The full impact of this morning’s decision by the Supreme Court (SC) that the employment tribunal fee scheme introduced by the Government in 2013 was unlawful, and therefore void from the day it was introduced, may take some time to play out. The key point is that the SC found that the level of fees hindered access to justice: the immediate impact is that no more fees can be asked for under the current regime and almost £32 million will have to be repaid.

How did we reach this point?

The challenge made by Unison, that the fee regime was unlawful as it effectively prevented access to justice, had not succeeded in any of the lower courts in the last 4 years. This was, in part, due to the lack of statistical evidence available at the time the initial challenge was made. Now, the evidence before the SC, overwhelmingly demonstrated a reduction of claims before the Employment Tribunals of almost 70% since their introduction. Such a dramatic reduction could not be explained merely by saying that unmeritorious claimants had been deterred – the statistics plainly showed that ordinary would-be claimants were being denied access to justice. It was also in part due to the SC’s approach towards endorsing the importance of the courts and the resulting judicial decisions for society as a whole (not just those bringing the claim).

The SC considered the recent Government review on fees that had concluded that the level of fees was not preventing individuals bringing claims but merely that individuals chose to spend their income elsewhere. The SC found this an unconvincing answer: “The question whether fees effectively prevent access to justice must be decided according to the likely impact on the behaviour in the real world. Fees must therefore be affordable not in a theoretical sense, but in the sense that they can reasonably be afforded”.

It should not be a question of having to choose between reasonable living expenses or pursuing legal rights.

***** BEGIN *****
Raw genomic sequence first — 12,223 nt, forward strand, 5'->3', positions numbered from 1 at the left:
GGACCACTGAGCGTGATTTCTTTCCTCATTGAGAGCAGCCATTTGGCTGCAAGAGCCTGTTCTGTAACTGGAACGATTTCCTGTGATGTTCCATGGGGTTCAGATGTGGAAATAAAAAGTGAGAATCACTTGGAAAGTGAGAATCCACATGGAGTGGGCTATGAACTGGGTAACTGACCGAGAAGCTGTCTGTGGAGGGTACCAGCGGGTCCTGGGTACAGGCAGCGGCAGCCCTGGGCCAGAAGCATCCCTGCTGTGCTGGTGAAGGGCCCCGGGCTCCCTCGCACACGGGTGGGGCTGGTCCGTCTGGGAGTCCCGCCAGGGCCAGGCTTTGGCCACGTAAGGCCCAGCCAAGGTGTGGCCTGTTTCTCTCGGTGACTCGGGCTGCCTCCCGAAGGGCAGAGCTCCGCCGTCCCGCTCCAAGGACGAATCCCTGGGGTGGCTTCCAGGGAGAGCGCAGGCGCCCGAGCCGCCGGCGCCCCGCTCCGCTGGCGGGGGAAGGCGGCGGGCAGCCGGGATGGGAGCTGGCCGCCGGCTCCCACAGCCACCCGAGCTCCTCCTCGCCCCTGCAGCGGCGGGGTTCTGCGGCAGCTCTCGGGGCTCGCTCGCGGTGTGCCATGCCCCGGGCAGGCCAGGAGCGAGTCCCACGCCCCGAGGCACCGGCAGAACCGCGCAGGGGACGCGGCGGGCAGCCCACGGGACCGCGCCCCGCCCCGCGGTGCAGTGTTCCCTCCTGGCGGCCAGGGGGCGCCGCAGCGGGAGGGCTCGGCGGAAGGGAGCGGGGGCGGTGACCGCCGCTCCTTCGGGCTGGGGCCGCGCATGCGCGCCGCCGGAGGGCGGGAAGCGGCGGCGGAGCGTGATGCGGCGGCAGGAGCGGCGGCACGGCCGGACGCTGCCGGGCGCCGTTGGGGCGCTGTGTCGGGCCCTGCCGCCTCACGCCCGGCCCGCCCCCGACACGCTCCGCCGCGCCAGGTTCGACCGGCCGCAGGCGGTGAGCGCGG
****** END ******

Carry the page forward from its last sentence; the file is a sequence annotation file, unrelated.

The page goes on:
As mentioned above, the SC also emphasised the public importance of claims being brought, establishing principles of law that benefit not only those brining the claim but society as a whole both today and in the future: “every day in the courts and tribunals of this country, the names of people who brought cases in the past live on as shorthand for the legal rules and principles which their cases established.” So it is wrong in principle to say that the users of the courts alone should entirely fund those courts, as society as a whole benefits from the implementation of the rule of law.

Practical points

Some of the practical issues raised are:

  • The online system for applications will need to be quickly altered to allow claims to be made without any fees being required.
  • A mechanism for reclaiming fees paid over the last four years will need to be established. It is estimated that the Government will need to repay a huge £32million to claimants.
  • Many employers who have paid issue and/or hearing fees as part of settlements to claimants may feel aggrieved, but they will have no way to recover this cost. As a result some claimants may effectively get a double recovery windfall.
  • It is likely that there will be a dramatic increase in claims being brought but not only due to new claims being presented. Any individual who, since the introduction of fees, can demonstrate they were put off making a claim because of fees may be able to present a claim now and seek an extension of the relevant time limits.
  • A new fee regime can still be introduced but the level of fee will require a great deal of careful consideration by the Government.

In conclusion

This morning’s news marks the start of what will probably prove to be a very unsettled time for employers who perhaps have become inured to a less volatile environment with regard to employment litigation. That said, few would quarrel with the morality of the access to justice argument and will see this as a restoration of greater balance in the system. It is worth remembering that the Tribunal Rules, as since amended, have safeguards built in to deter and strike out unmeritorious claims (e.g. greater use of deposit orders, a rise in the recovery of costs and more effective use of case management powers). This was, of course, the main driver for the introduction of fees in the first place.